Recent research conducted by the team at the University of Aberdeen has linked the occurrence of a stillbirth to an increased risk for a second stillbirth. According to the researchers, women who experience stillbirth once are at a fourfold risk of experiencing the same tragedy a second time.

A stillbirth happens when a baby is born dead after 24 weeks of gestation. U.K. ranks 32nd among the 35 European countries in terms of number of annual stillbirths. Even though the rate of stillbirth is declining, there are more than 3,200 stillbirths every year in the U.K.

During the study, the Scottish researchers searched for published and unpublished studies that once linked the occurrence of stillbirth in mothers with a history of a stillbirth in previous pregnancies.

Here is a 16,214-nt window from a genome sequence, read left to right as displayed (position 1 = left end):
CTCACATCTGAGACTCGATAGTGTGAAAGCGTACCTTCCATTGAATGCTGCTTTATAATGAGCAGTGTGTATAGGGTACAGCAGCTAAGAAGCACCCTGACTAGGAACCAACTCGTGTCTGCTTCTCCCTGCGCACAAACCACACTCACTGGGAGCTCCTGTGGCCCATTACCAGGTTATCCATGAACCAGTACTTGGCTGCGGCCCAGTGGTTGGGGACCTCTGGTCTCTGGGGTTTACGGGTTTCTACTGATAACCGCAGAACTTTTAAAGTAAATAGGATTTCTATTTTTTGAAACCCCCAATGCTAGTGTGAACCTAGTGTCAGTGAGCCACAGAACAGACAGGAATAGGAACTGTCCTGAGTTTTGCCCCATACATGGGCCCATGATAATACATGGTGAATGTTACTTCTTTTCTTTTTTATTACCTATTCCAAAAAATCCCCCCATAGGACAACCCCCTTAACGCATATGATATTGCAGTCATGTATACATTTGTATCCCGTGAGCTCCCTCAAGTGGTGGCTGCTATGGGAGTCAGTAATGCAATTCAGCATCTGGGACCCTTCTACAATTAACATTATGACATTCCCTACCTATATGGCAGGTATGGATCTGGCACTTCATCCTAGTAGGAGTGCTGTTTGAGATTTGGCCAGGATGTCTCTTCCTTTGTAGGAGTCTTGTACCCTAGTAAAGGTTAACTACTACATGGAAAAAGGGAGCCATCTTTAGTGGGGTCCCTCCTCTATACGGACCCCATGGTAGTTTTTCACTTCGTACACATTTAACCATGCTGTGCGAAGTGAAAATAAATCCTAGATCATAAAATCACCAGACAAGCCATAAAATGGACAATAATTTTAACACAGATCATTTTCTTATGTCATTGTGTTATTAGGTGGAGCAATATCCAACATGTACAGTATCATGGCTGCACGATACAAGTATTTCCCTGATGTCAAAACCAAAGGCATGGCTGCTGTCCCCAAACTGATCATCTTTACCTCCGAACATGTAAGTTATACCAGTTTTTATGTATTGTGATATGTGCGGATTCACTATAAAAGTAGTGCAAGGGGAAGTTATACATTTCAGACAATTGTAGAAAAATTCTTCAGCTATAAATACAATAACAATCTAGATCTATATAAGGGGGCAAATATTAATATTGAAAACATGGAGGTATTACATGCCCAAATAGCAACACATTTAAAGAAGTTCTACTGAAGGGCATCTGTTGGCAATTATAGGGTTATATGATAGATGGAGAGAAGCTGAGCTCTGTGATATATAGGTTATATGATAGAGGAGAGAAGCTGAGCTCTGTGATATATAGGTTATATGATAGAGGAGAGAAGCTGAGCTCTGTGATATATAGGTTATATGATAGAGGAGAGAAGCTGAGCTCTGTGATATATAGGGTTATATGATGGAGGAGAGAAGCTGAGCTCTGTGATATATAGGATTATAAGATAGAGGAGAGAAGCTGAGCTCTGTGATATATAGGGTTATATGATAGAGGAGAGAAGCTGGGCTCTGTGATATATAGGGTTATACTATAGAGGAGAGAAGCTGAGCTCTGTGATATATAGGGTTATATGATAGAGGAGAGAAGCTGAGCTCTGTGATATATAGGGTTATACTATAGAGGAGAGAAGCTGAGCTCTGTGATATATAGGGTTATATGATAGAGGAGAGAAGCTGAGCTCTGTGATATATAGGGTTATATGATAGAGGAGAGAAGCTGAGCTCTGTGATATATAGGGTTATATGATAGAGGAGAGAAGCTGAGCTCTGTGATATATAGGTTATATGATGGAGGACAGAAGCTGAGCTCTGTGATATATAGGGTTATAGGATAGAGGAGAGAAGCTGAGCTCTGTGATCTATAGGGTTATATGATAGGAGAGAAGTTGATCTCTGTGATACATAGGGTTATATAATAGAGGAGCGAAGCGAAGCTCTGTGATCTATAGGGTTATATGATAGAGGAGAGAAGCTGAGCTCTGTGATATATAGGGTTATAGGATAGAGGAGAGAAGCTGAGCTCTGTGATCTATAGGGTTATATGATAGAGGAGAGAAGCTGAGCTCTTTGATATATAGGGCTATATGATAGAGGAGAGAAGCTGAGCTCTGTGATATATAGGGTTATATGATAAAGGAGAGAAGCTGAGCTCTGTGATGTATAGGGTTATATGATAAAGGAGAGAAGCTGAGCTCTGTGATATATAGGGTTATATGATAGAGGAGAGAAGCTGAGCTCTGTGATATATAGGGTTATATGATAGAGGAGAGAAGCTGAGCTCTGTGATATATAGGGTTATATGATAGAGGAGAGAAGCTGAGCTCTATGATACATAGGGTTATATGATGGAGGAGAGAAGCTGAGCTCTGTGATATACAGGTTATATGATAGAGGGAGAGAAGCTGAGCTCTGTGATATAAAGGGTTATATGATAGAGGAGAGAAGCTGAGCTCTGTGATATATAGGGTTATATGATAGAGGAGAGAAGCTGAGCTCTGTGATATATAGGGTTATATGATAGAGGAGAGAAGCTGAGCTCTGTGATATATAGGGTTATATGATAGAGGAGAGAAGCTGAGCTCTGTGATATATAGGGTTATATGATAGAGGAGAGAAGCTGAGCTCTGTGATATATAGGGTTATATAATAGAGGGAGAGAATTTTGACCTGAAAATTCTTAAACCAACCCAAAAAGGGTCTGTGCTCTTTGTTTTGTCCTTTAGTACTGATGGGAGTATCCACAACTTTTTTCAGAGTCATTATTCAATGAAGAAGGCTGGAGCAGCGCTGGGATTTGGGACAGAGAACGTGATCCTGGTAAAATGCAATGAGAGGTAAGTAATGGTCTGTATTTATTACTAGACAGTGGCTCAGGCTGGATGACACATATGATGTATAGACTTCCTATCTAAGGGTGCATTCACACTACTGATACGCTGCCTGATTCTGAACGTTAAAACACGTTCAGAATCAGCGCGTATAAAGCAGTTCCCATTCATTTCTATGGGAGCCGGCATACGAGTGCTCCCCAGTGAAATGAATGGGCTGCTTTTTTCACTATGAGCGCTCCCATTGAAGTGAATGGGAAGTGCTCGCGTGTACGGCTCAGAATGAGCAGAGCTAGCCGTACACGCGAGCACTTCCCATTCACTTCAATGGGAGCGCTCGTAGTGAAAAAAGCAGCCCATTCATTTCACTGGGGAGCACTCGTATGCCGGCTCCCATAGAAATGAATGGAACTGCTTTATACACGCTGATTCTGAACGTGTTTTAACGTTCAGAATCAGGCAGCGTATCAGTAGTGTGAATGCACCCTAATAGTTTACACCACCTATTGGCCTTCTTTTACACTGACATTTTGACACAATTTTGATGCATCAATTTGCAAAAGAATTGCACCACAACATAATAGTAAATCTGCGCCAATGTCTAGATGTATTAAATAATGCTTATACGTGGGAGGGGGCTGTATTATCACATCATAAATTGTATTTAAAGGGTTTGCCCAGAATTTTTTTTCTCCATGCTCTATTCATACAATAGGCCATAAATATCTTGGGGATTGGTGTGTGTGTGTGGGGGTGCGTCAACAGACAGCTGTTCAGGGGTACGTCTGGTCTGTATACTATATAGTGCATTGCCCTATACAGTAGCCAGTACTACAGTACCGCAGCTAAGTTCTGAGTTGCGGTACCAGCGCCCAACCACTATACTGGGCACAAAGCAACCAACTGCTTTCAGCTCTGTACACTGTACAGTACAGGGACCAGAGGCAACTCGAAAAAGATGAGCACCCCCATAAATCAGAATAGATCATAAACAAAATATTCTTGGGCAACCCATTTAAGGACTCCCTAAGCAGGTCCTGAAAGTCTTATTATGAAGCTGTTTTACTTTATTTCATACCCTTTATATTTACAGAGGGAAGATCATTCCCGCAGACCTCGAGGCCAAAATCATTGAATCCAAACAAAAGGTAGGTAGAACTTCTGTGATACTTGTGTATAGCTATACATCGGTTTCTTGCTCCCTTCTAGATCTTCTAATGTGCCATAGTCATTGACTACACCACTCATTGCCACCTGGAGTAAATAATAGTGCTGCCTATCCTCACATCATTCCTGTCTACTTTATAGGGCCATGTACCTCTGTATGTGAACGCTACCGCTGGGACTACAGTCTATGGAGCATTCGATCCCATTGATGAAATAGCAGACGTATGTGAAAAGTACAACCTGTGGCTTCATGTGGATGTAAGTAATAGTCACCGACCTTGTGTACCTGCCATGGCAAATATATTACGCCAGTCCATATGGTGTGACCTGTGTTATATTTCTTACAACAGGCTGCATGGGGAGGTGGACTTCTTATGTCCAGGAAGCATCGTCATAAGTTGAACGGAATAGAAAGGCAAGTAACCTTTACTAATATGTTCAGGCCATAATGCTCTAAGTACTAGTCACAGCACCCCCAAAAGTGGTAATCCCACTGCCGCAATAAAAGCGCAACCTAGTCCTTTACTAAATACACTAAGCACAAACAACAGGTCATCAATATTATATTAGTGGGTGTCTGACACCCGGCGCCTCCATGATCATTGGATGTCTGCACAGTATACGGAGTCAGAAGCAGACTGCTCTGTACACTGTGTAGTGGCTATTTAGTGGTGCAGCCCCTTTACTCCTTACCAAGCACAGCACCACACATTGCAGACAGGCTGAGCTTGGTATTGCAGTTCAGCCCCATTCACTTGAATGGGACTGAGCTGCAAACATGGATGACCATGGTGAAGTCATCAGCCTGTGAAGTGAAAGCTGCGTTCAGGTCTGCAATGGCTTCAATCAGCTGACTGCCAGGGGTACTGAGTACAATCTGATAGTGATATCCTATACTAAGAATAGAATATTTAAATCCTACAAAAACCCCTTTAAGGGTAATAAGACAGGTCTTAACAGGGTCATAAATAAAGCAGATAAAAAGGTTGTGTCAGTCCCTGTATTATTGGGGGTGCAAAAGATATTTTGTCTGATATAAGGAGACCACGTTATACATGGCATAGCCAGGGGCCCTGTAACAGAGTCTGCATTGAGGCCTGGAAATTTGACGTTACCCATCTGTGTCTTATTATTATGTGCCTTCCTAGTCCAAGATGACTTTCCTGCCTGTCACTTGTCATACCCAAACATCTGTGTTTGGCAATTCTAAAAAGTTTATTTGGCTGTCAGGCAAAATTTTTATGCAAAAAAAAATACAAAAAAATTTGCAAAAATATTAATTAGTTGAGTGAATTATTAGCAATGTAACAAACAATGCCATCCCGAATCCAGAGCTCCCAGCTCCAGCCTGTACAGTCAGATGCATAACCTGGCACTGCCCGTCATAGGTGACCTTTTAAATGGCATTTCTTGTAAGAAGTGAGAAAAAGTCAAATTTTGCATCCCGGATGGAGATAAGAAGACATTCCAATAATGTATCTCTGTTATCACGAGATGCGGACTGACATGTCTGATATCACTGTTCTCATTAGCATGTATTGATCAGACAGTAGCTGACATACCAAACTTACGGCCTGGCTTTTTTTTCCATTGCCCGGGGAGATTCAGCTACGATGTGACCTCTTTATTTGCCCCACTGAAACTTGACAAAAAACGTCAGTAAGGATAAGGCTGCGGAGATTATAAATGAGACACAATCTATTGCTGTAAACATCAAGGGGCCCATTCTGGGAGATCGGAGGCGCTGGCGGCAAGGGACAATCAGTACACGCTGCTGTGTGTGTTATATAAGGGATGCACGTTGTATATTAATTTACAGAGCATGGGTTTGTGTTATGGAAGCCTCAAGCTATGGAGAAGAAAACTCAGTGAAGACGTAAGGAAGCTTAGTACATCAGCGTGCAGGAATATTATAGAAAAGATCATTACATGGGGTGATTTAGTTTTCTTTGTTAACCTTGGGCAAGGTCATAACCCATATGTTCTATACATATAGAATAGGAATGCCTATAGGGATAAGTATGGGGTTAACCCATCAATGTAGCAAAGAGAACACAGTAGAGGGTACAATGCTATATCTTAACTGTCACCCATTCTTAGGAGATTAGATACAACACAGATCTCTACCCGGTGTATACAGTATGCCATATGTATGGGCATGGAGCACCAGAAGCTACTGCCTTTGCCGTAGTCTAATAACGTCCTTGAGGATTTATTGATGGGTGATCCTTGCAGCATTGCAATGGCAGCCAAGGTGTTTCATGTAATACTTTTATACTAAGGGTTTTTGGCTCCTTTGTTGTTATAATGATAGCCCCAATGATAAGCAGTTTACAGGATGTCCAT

The team collated the findings of 13 previous studies and found that the women who have had a stillbirth previously waere four times more likely to face another stillbirth, as compared to women with no history of stillbirth.

After taking into account other factors that could contribute to the occurrence of stillbirth, the risk dropped to threefold. Some of the confounding factors included maternal age, obesity and smoking habits.

“Smoking and obesity are independently associated with an increased risk of stillbirth, and modification of these lifestyle factors may make a small, but important, reduction in the risk of recurrence. Current management of pregnancies should take account of pregnancy history and make use of pre-pregnancy counselling services,” concluded the researchers.

Although there is no method to prevent stillbirths, the researchers believe that avoiding alcohol and smoking during pregnancy could help lower the risk. In addition, attending all prenatal appointments is a must.

The complete study has been published in the peer-reviewed British Journal of Medicine.